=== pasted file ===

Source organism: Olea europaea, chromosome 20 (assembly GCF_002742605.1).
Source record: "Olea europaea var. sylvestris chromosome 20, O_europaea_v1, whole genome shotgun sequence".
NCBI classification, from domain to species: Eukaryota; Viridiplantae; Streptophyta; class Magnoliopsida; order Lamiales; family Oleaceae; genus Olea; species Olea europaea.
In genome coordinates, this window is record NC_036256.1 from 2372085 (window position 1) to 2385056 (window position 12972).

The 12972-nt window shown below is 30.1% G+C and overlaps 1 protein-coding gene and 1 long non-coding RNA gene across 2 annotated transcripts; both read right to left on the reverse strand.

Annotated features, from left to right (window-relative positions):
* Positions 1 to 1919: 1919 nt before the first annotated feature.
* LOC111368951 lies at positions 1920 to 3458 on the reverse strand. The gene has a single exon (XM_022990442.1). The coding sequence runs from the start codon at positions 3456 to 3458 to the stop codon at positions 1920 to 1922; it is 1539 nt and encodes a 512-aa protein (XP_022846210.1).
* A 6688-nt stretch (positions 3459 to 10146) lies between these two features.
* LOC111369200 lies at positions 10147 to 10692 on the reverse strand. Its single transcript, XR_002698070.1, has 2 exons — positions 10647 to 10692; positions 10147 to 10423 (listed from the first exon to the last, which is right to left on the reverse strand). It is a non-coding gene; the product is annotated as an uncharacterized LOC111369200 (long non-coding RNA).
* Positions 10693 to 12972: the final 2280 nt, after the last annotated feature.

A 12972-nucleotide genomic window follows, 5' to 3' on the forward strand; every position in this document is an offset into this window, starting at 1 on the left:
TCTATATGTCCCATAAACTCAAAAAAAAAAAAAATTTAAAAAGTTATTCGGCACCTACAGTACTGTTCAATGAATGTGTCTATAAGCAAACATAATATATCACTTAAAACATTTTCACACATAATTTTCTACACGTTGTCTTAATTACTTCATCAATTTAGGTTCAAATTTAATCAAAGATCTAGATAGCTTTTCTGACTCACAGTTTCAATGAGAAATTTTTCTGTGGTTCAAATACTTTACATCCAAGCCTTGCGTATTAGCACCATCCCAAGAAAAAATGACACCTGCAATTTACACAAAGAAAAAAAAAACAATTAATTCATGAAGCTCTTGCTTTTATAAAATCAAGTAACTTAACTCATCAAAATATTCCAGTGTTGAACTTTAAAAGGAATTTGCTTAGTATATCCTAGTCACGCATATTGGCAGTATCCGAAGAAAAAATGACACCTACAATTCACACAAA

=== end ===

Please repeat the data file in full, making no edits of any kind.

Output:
Source organism: Olea europaea, chromosome 20 (assembly GCF_002742605.1).
Source record: "Olea europaea var. sylvestris chromosome 20, O_europaea_v1, whole genome shotgun sequence".
NCBI classification, from domain to species: Eukaryota; Viridiplantae; Streptophyta; class Magnoliopsida; order Lamiales; family Oleaceae; genus Olea; species Olea europaea.
In genome coordinates, this window is record NC_036256.1 from 2372085 (window position 1) to 2385056 (window position 12972).

The 12972-nt window shown below is 30.1% G+C and overlaps 1 protein-coding gene and 1 long non-coding RNA gene across 2 annotated transcripts; both read right to left on the reverse strand.

Annotated features, from left to right (window-relative positions):
* Positions 1 to 1919: 1919 nt before the first annotated feature.
* LOC111368951 lies at positions 1920 to 3458 on the reverse strand. The gene has a single exon (XM_022990442.1). The coding sequence runs from the start codon at positions 3456 to 3458 to the stop codon at positions 1920 to 1922; it is 1539 nt and encodes a 512-aa protein (XP_022846210.1).
* A 6688-nt stretch (positions 3459 to 10146) lies between these two features.
* LOC111369200 lies at positions 10147 to 10692 on the reverse strand. Its single transcript, XR_002698070.1, has 2 exons — positions 10647 to 10692; positions 10147 to 10423 (listed from the first exon to the last, which is right to left on the reverse strand). It is a non-coding gene; the product is annotated as an uncharacterized LOC111369200 (long non-coding RNA).
* Positions 10693 to 12972: the final 2280 nt, after the last annotated feature.

A 12972-nucleotide genomic window follows, 5' to 3' on the forward strand; every position in this document is an offset into this window, starting at 1 on the left:
TCTATATGTCCCATAAACTCAAAAAAAAAAAAAATTTAAAAAGTTATTCGGCACCTACAGTACTGTTCAATGAATGTGTCTATAAGCAAACATAATATATCACTTAAAACATTTTCACACATAATTTTCTACACGTTGTCTTAATTACTTCATCAATTTAGGTTCAAATTTAATCAAAGATCTAGATAGCTTTTCTGACTCACAGTTTCAATGAGAAATTTTTCTGTGGTTCAAATACTTTACATCCAAGCCTTGCGTATTAGCACCATCCCAAGAAAAAATGACACCTGCAATTTACACAAAGAAAAAAAAAACAATTAATTCATGAAGCTCTTGCTTTTATAAAATCAAGTAACTTAACTCATCAAAATATTCCAGTGTTGAACTTTAAAAGGAATTTGCTTAGTATATCCTAGTCACGCATATTGGCAGTATCCGAAGAAAAAATGACACCTACAATTCACACAAA